Save up to 75% on insurance

Cheapest rates from just $19 a month

Enter your zip code

Insurance Library

Two Reasons a National Graduated Driving License Program Will Cut Car Insurance Costs

Most teenage drivers face high car insurance rates in Florida, Texas and other states. The reason is that in most cases, they lack the experience behind the wheel to have practiced safe driving techniques. Car insurance companies take this lack of expertise into account, and many younger drivers find that their rates are astronomical, even if they remain on their parents' policy.

The easiest way to reduce costs is to give teens more structured options to gain experience, and that generally means graduated drivers license programs. Since 1996, these options have been offering an easier transition into driving by restricting teens' independence while driving. And it's paying dividends.

Graduated Drivers License Programs' Safety Value and Car Insurance

Car insurance providers like GDL programs because teens are generally restricted from doing much on their own. They have to drive under supervision for dozens of hours, must have a provisional or conditional license with nighttime driving restrictions and can generally only carry one friend or non-family member.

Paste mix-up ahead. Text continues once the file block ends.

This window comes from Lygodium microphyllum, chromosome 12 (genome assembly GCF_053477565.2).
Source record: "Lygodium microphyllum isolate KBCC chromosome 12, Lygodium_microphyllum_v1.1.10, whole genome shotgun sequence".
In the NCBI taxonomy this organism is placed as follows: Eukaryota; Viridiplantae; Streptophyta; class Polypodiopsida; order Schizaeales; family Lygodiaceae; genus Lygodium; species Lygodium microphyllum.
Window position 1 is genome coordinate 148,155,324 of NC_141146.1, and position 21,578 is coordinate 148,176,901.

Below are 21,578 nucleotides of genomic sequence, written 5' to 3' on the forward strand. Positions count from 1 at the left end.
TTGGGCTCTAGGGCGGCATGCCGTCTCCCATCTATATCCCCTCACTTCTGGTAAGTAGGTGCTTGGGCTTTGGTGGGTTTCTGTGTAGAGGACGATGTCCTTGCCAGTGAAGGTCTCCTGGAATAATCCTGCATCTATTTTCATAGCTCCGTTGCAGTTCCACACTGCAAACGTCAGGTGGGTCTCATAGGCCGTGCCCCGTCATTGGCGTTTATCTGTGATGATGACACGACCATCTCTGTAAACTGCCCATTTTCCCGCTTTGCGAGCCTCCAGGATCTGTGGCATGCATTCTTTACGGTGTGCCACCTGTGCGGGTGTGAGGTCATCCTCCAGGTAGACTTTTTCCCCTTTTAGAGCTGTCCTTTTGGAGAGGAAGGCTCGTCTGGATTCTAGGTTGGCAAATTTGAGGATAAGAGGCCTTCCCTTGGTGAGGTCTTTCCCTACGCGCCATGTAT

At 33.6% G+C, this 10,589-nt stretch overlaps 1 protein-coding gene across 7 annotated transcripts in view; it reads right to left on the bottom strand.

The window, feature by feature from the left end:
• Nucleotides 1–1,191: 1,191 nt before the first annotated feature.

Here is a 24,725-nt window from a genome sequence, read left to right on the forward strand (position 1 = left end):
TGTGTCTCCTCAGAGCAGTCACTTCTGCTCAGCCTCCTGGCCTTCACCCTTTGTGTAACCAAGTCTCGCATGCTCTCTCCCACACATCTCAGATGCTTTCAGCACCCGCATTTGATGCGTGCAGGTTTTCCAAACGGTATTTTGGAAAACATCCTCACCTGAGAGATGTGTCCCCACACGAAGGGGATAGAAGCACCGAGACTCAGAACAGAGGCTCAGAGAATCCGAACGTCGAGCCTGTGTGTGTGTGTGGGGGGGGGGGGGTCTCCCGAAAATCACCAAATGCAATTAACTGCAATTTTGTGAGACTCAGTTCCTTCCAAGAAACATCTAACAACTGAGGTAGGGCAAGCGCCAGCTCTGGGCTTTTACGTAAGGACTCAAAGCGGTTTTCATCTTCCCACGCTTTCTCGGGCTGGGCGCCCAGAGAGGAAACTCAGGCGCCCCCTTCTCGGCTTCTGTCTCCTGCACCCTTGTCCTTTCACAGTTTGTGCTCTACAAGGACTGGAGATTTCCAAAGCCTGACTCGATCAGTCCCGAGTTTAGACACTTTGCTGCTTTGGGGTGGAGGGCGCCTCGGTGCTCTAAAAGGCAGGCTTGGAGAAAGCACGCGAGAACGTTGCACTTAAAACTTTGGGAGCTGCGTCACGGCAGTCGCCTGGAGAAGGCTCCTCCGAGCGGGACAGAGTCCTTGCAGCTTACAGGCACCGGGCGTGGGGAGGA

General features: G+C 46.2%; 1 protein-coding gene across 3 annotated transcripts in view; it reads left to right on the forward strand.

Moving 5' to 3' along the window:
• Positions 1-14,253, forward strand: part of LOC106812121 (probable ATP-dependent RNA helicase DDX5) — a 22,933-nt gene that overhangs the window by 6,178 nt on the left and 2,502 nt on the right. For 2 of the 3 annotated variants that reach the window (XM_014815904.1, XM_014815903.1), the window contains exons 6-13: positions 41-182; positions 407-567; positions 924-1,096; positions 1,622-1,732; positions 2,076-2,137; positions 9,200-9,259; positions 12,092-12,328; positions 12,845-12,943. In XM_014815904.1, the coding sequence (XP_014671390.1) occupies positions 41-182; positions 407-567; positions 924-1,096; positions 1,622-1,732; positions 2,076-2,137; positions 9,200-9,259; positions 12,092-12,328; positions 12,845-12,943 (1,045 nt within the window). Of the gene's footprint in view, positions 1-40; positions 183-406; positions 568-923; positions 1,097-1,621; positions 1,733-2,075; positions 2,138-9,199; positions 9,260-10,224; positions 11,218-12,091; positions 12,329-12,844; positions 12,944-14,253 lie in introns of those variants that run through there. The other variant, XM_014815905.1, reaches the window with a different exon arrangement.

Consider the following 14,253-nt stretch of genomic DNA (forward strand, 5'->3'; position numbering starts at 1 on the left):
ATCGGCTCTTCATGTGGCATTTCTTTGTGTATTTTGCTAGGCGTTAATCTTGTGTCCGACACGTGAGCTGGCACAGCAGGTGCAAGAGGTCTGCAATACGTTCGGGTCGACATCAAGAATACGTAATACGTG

The effects of state programs show that the more waiting and supervision cut fatal crashes by up to one-fifth, according to Edmunds. That reduction in risk translates to lower car insurance policy quotes, as well.

Standardizing GDL Programs Will Lead to More Savings

The problem with the various state teen driving programs is that there's little uniformity. Many states have different requirements on the use of cell phones, the number of passengers in the car and even the amount of time that teen drivers must have behind the wheel with adult accompaniment. In several states, car insurance may be higher because there's no intermediate, or “Cinderella” license.

This can affect youth car insurance rates in states with fewer regulations, or ones that don't match nationally accepted standards according to studies. And the standardization of the programs would ensure that drivers in various states would have the same level of driver education, leading to fewer concerns on the road.

What You Can Do to Help the Program Come to Fruition

There is a bill in Congress right now, with the unfortunate acronym of STAND UP that would provide a national curriculum for driver education of youth drivers. The bill was launched by two New York Democrats, a state with one of the most stringent licensing systems in the country, notes UPI.

Standard rules would include no nighttime driving during the intermediate stage, just one non-family passenger until the full license, and no use of cell phones. A full license would be available at the age of 18.

These aspects all reduce fatal crashes, and would reduce car insurance rates as well. Consider writing to your local Congress member to ask for this program to pass. It helps safety, and may also reduce costs for your teen children or nieces and nephews.